moral principles that tell him it is morally all right or obligatory for him to save his wife, before he goes in and saves his wife. Moved by love for her and
realizing that it is his wife who is in danger, he will be impelled to go in and save her; and if he clears his way toward saving her by thinking that it is morally
permissible/obligatory to save one’s wife in such circumstances, then, as Williams so felicitously puts it, he will have had “one thought too many.”
Such an argument goes against Kantian rationalism, which has no way of explaining why conscientiousness should ever be morally questionable or uncalled for.
(Slote, Essays on History of Ethics, p.142-3)
Am, I a moral agent or merely a rule-follower -a sort of moral machine?
Issue raised: does morality involve complex judgments?
or automated response either cos of prior rule (categorical imperative)
simple weighing up of personal inconvenience (utilitarian)
But if I simply know how to act, am I moral? (but...it looks like the inverse of the kantian Cat Imp - an automatic 'moral' response but this time motivated by say love as opposed to duty- see Slote on Williams above)
Do we need moral conscience/evaluation to be moral
This stops the cultural relativist claiming that it simply what we do round here
The requirement of Moral reason forces people to step outside of their culture and universalise (morally)
But 'moral know-how' has to abandon the force of the argument against 'duty' and 'moral rules' i.e. of simply doing the right thing...and perhaps makes us no more moral than a computer or animal-parents.
3) Practical Ethics: applying (2) to real world/contemporary problems such as just war, abortion, race and sexuality issues, lying in politics, animal rights....
Emerges as a movement in the 70s perhaps as a response to the big ethical questions raised by the 60s and 70s out of Vietnam and the Selective Service Act 1965 ('the draft'), race riots, Roe v Wade etc. Noted contributor: Peter Singer.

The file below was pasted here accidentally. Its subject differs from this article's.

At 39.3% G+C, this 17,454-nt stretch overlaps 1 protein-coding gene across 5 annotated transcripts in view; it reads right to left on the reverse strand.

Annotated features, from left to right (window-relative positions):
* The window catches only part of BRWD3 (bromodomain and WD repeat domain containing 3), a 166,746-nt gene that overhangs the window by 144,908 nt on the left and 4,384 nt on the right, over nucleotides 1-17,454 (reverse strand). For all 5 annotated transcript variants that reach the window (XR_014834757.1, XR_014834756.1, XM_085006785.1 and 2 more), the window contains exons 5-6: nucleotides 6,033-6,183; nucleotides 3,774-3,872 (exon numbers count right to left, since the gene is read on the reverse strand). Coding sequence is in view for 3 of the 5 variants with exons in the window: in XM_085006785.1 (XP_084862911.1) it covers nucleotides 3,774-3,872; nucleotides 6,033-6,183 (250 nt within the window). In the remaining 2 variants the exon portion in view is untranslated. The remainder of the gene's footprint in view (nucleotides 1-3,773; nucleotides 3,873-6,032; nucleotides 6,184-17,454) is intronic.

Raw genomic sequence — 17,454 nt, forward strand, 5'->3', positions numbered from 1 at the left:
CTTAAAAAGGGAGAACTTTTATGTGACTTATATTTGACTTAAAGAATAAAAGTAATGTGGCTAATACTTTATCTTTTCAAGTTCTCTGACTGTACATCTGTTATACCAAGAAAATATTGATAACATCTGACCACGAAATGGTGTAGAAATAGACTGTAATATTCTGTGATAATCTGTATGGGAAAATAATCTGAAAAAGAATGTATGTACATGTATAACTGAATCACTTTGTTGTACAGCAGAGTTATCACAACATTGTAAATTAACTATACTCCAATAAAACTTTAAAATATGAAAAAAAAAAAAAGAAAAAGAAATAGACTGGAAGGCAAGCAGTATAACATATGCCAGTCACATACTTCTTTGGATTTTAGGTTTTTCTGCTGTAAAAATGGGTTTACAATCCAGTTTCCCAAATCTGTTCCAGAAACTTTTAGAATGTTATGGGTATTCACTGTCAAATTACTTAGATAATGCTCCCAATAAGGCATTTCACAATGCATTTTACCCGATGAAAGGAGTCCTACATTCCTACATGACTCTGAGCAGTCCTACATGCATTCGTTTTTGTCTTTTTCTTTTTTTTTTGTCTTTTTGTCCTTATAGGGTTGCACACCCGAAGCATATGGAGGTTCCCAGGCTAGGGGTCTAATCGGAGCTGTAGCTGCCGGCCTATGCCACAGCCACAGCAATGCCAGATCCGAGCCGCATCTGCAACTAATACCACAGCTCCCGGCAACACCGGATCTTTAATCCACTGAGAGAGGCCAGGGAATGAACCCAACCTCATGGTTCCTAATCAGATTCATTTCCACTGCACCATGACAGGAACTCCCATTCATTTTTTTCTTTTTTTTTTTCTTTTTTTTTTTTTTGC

(3) came to the fore cos (2) as giving us frameworks to use in our moral decisions had drifted from debates within philosophy - Kant and Mill were just taught as ethical theories you should know because they are classics...nuff said (bit like having to know something about Marx even if neo-liberal capitalism has by-passed his ideas)
and (1) appealed to analytical philosophy - which was all the vogue in 70s as meta-ethics was 'analytical' and used detached logical reasoning which appealed to the academic mind despite students wanting to argue on matters of substance: 'what ought I to do?'
(1) was concerned with questions such as : under what conditions can I utter the predicate 'is good' in the sentence 'Her action was good' - the substance of the action (what it was did not matter, it was merely an 'X'
Issue raised: COMPLEXITY of life.
We have highlighted several issues FROM A BACKGROUND OF ESTABLISHED ETHICAL THEORY
the key ones being:
agency in relation to moral reasoning: is moral judgment about individual rationality tied solely to individuals and their actions
cultural limits to morality: are moral problems and the possibility of moral judgment tied to culturally specific ontologies and beliefs (around here)
moral complexity: newer forms of moral problems given by the extremity of the world - 'fight bravely'...with atomic weapons....er....
socio-political complexity: the non-linear and fractal character of daily life and interaction that demands endless calibration and re-calibration of what we ought to do - (Globalisation under politico-moral rights based institutions e.g. UN has focused us on moral complexity in relation to relativities of moral ignorance. "They could not have acted properly as it is not part of their culture"
So does the moral weight fall on the actor or the act:
deontological (the (good) intention of the act makes it moral)